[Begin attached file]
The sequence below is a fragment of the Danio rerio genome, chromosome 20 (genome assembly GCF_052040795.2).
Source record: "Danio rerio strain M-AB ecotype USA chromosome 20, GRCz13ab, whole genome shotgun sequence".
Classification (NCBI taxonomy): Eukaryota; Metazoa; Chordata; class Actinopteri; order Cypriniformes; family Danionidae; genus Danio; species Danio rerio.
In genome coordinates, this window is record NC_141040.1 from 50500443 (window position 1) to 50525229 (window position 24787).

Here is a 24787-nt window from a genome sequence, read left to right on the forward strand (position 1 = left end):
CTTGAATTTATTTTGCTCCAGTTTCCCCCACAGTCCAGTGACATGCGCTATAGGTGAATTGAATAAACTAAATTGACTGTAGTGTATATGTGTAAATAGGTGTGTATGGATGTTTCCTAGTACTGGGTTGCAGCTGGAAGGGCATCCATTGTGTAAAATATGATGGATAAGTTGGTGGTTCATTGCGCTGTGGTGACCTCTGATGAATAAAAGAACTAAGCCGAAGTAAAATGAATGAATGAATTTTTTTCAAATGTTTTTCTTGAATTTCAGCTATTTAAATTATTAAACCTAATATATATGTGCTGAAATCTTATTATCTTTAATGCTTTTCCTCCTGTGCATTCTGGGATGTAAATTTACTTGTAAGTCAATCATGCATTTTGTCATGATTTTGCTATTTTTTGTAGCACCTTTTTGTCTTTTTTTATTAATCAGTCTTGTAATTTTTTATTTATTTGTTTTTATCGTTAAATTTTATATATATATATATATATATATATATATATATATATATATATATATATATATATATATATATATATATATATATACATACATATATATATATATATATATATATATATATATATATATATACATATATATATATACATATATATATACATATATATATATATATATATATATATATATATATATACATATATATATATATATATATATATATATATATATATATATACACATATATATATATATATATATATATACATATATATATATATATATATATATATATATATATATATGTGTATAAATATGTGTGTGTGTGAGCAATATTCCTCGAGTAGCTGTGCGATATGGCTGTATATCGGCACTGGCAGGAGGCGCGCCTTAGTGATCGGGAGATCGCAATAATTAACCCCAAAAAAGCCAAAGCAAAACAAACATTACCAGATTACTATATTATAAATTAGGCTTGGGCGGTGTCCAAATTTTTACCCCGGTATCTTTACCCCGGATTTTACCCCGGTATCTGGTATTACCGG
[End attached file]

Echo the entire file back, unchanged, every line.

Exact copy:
The sequence below is a fragment of the Danio rerio genome, chromosome 20 (genome assembly GCF_052040795.2).
Source record: "Danio rerio strain M-AB ecotype USA chromosome 20, GRCz13ab, whole genome shotgun sequence".
Classification (NCBI taxonomy): Eukaryota; Metazoa; Chordata; class Actinopteri; order Cypriniformes; family Danionidae; genus Danio; species Danio rerio.
In genome coordinates, this window is record NC_141040.1 from 50500443 (window position 1) to 50525229 (window position 24787).

Here is a 24787-nt window from a genome sequence, read left to right on the forward strand (position 1 = left end):
CTTGAATTTATTTTGCTCCAGTTTCCCCCACAGTCCAGTGACATGCGCTATAGGTGAATTGAATAAACTAAATTGACTGTAGTGTATATGTGTAAATAGGTGTGTATGGATGTTTCCTAGTACTGGGTTGCAGCTGGAAGGGCATCCATTGTGTAAAATATGATGGATAAGTTGGTGGTTCATTGCGCTGTGGTGACCTCTGATGAATAAAAGAACTAAGCCGAAGTAAAATGAATGAATGAATTTTTTTCAAATGTTTTTCTTGAATTTCAGCTATTTAAATTATTAAACCTAATATATATGTGCTGAAATCTTATTATCTTTAATGCTTTTCCTCCTGTGCATTCTGGGATGTAAATTTACTTGTAAGTCAATCATGCATTTTGTCATGATTTTGCTATTTTTTGTAGCACCTTTTTGTCTTTTTTTATTAATCAGTCTTGTAATTTTTTATTTATTTGTTTTTATCGTTAAATTTTATATATATATATATATATATATATATATATATATATATATATATATATATATATATATATATATATATATATATACATACATATATATATATATATATATATATATATATATATATATATACATATATATATATACATATATATATACATATATATATATATATATATATATATATATATATATACATATATATATATATATATATATATATATATATATATATATACACATATATATATATATATATATATATACATATATATATATATATATATATATATATATATATATATGTGTATAAATATGTGTGTGTGTGAGCAATATTCCTCGAGTAGCTGTGCGATATGGCTGTATATCGGCACTGGCAGGAGGCGCGCCTTAGTGATCGGGAGATCGCAATAATTAACCCCAAAAAAGCCAAAGCAAAACAAACATTACCAGATTACTATATTATAAATTAGGCTTGGGCGGTGTCCAAATTTTTACCCCGGTATCTTTACCCCGGATTTTACCCCGGTATCTGGTATTACCGG